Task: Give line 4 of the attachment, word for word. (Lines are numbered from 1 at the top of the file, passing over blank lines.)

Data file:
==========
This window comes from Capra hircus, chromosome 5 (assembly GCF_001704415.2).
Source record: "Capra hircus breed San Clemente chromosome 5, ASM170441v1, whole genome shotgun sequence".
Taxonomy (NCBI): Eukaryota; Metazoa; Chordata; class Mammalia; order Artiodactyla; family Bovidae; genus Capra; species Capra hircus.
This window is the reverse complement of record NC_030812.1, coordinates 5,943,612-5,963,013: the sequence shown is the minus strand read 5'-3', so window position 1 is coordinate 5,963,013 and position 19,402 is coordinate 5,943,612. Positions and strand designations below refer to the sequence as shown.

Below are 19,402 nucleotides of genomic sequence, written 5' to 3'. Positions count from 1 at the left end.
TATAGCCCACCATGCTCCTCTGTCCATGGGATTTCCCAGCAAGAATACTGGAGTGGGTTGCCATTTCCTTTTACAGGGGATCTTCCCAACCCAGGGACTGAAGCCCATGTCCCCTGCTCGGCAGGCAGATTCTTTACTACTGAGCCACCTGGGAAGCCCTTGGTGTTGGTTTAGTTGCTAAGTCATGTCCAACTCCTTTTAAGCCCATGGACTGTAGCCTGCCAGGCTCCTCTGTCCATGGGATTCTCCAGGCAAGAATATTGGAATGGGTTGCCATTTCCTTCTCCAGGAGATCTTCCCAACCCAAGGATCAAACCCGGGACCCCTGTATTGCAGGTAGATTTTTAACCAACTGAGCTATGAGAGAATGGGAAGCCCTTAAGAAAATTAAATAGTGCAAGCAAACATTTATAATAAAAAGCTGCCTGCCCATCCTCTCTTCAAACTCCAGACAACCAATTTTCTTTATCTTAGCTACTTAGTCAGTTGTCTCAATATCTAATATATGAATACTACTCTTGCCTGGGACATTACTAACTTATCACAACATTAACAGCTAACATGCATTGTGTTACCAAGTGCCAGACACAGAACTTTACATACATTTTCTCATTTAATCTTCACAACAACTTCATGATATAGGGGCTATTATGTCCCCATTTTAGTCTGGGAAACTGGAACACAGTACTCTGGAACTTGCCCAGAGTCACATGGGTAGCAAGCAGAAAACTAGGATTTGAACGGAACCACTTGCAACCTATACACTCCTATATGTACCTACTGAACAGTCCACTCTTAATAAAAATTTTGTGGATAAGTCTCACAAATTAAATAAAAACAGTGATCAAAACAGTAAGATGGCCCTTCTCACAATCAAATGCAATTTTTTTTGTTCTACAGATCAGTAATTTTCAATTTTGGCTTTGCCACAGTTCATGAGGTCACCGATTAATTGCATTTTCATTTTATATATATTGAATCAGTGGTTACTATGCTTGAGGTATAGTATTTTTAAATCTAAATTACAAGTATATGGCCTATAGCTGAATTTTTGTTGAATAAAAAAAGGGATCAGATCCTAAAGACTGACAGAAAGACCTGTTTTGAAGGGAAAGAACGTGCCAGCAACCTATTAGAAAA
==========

This window is the reverse complement of record NC_030812.1, coordinates 5,943,612-5,963,013: the sequence shown is the minus strand read 5'-3', so window position 1 is coordinate 5,963,013 and position 19,402 is coordinate 5,943,612. Positions and strand designations below refer to the sequence as shown.